Lt. Col. Stuart Scheller faces trial by court-martial on Oct. 14 for criticizing senior military officials over the U.S. withdrawal from Afghanistan. A former military judge with 30 years of experience spoke with The Epoch Times about what Scheller and the public should expect.
Scheller has been charged with contempt toward officials, disrespect toward superior commissioned officers, willfully disobeying a superior commissioned officer, dereliction in the performance of duties, failure to obey an order or regulation, and conduct unbecoming an officer and a gentleman. His hearing will take place at the Marine Corps Base Camp Lejeune in North Carolina.
Typically, the U.S. Marine could have been facing up to eight years imprisonment, forfeiture of all his pay and allowances, and dismissal from the service—the equivalent of a dishonorable discharge, said Jeremiah Mahoney, who was a judge advocate and military judge for the U.S. Air Force from 1970 to 2000.
However, Scheller and the Marines have reached an agreement where he’ll stand trial before a special court-martial, which is the military’s version of a civilian misdemeanor court.
Both parties have been tight-lipped about what the agreement between Scheller and the military may entail, but Timothy Parlatore, one of Scheller’s attorneys, did confirm that his client will plead guilty to at least some of the charges.
Mahoney, the longest-sitting judge in U.S. military history, said the guilty plea was likely part of the deal for having the matter dealt with by a misdemeanor tribunal.
From there, the defense will present evidence in mitigation for the judge to consider before sentencing, Parlatore told The Epoch Times on Oct. 8.
“I would expect he’s going to come in and accept responsibility, and we’ll present evidence in mitigation,” he said.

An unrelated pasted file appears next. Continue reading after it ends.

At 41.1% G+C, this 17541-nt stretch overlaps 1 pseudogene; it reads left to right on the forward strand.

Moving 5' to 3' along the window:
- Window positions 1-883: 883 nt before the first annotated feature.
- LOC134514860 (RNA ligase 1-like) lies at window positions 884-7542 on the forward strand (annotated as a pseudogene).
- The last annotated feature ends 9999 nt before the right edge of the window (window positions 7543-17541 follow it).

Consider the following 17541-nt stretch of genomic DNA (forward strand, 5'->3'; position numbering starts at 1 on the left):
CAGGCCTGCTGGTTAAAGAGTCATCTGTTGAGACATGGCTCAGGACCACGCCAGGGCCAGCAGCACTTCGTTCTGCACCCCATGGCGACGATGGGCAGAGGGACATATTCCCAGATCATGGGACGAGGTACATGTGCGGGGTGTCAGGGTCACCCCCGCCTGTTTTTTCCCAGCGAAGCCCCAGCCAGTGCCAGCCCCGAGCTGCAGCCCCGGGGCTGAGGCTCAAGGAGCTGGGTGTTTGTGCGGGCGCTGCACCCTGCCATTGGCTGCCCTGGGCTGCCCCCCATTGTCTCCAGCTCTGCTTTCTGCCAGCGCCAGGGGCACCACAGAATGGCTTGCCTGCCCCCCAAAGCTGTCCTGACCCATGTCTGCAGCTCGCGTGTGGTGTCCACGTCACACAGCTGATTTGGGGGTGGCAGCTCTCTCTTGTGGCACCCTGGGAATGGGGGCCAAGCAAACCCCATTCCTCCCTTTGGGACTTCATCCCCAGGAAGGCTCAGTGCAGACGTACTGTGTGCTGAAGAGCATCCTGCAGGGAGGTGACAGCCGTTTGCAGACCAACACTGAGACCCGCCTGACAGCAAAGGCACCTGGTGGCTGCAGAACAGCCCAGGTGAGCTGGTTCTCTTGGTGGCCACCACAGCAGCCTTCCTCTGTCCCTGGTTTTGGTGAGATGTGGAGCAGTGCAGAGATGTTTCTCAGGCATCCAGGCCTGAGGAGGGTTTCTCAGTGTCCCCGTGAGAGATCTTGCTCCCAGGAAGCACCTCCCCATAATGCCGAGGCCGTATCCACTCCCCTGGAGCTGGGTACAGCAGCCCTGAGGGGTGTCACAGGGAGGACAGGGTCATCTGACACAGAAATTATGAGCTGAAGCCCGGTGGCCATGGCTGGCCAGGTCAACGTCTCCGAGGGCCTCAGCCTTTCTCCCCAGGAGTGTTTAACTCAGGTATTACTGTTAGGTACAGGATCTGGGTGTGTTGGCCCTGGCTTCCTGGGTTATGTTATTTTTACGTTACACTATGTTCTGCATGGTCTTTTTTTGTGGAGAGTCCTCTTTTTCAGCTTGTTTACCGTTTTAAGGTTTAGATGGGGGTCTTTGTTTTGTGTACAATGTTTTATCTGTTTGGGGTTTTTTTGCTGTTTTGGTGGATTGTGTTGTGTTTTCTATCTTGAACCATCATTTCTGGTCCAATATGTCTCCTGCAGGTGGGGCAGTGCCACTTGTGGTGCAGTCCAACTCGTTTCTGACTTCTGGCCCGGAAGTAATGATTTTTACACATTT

For the guilty plea, the presiding authority, U.S. Marine Corps Judge Glen Hines, must accept Scheller’s admissions, Mahoney said. He said Scheller will still have to face the judge and plead his guilt—and the judge must be satisfied that the Marine is indeed guilty.
“What the judge will do is conduct an inquiry with the accused, personally, on the record in open court—asking him to judicially confess to the crime[s],” Mahoney said. “The military courts go much further than most civilian courts in ensuring someone who pleads guilty actually believes they’re guilty and actually is guilty.”
Mahoney said he has presided over cases where the accused reaches a plea deal, but then postures in court as if he’s not actually guilty.
“Typically, accused will back down because they really want to get the deal, but this is one of those cases where that issue will arise,” he said. “The lawyer will tell him not to get into a back-and-forth with the judge over the nitty-gritty details, because it’s in the interest of the accused to get agreement.”
Arguments for mitigation will also take place. To this end, the defense will argue that Scheller spoke out of the desire to hold senior leadership accountable for the disastrous Afghanistan withdrawal.
“That is really what this case began with: Lt. Col. Scheller asking for accountability across the board. An entire generation of warriors went over there,” Parlatore said. “We gave our youth, our health, our limbs, and in some cases, our lives.”